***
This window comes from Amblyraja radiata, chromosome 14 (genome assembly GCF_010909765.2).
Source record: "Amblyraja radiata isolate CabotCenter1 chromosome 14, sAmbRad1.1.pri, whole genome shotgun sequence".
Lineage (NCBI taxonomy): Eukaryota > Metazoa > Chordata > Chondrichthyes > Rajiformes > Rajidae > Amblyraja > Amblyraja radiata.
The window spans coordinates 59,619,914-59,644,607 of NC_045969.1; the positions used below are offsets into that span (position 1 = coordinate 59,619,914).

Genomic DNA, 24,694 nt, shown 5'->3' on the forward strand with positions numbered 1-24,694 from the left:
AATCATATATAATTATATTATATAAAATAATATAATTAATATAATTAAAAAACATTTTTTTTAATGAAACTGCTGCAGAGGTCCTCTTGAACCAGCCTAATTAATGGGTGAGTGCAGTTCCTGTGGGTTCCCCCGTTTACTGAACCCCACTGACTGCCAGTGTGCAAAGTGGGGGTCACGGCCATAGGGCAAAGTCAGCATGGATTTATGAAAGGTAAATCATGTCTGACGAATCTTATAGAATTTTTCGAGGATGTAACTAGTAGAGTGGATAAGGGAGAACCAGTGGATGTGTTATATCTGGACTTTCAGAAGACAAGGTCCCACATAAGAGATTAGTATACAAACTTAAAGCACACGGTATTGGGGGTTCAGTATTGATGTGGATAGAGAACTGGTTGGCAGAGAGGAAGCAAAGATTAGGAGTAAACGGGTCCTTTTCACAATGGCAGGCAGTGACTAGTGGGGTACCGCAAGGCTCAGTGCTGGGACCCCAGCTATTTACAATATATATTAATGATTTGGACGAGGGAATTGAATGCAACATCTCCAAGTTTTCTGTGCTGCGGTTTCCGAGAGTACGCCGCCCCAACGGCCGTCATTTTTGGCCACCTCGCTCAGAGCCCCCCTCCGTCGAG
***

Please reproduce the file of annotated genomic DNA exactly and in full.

This window comes from Amblyraja radiata, chromosome 14 (genome assembly GCF_010909765.2).
Source record: "Amblyraja radiata isolate CabotCenter1 chromosome 14, sAmbRad1.1.pri, whole genome shotgun sequence".
Lineage (NCBI taxonomy): Eukaryota > Metazoa > Chordata > Chondrichthyes > Rajiformes > Rajidae > Amblyraja > Amblyraja radiata.
The window spans coordinates 59,619,914-59,644,607 of NC_045969.1; the positions used below are offsets into that span (position 1 = coordinate 59,619,914).

Genomic DNA, 24,694 nt, shown 5'->3' on the forward strand with positions numbered 1-24,694 from the left:
AATCATATATAATTATATTATATAAAATAATATAATTAATATAATTAAAAAACATTTTTTTTAATGAAACTGCTGCAGAGGTCCTCTTGAACCAGCCTAATTAATGGGTGAGTGCAGTTCCTGTGGGTTCCCCCGTTTACTGAACCCCACTGACTGCCAGTGTGCAAAGTGGGGGTCACGGCCATAGGGCAAAGTCAGCATGGATTTATGAAAGGTAAATCATGTCTGACGAATCTTATAGAATTTTTCGAGGATGTAACTAGTAGAGTGGATAAGGGAGAACCAGTGGATGTGTTATATCTGGACTTTCAGAAGACAAGGTCCCACATAAGAGATTAGTATACAAACTTAAAGCACACGGTATTGGGGGTTCAGTATTGATGTGGATAGAGAACTGGTTGGCAGAGAGGAAGCAAAGATTAGGAGTAAACGGGTCCTTTTCACAATGGCAGGCAGTGACTAGTGGGGTACCGCAAGGCTCAGTGCTGGGACCCCAGCTATTTACAATATATATTAATGATTTGGACGAGGGAATTGAATGCAACATCTCCAAGTTTTCTGTGCTGCGGTTTCCGAGAGTACGCCGCCCCAACGGCCGTCATTTTTGGCCACCTCGCTCAGAGCCCCCCTCCGTCGAG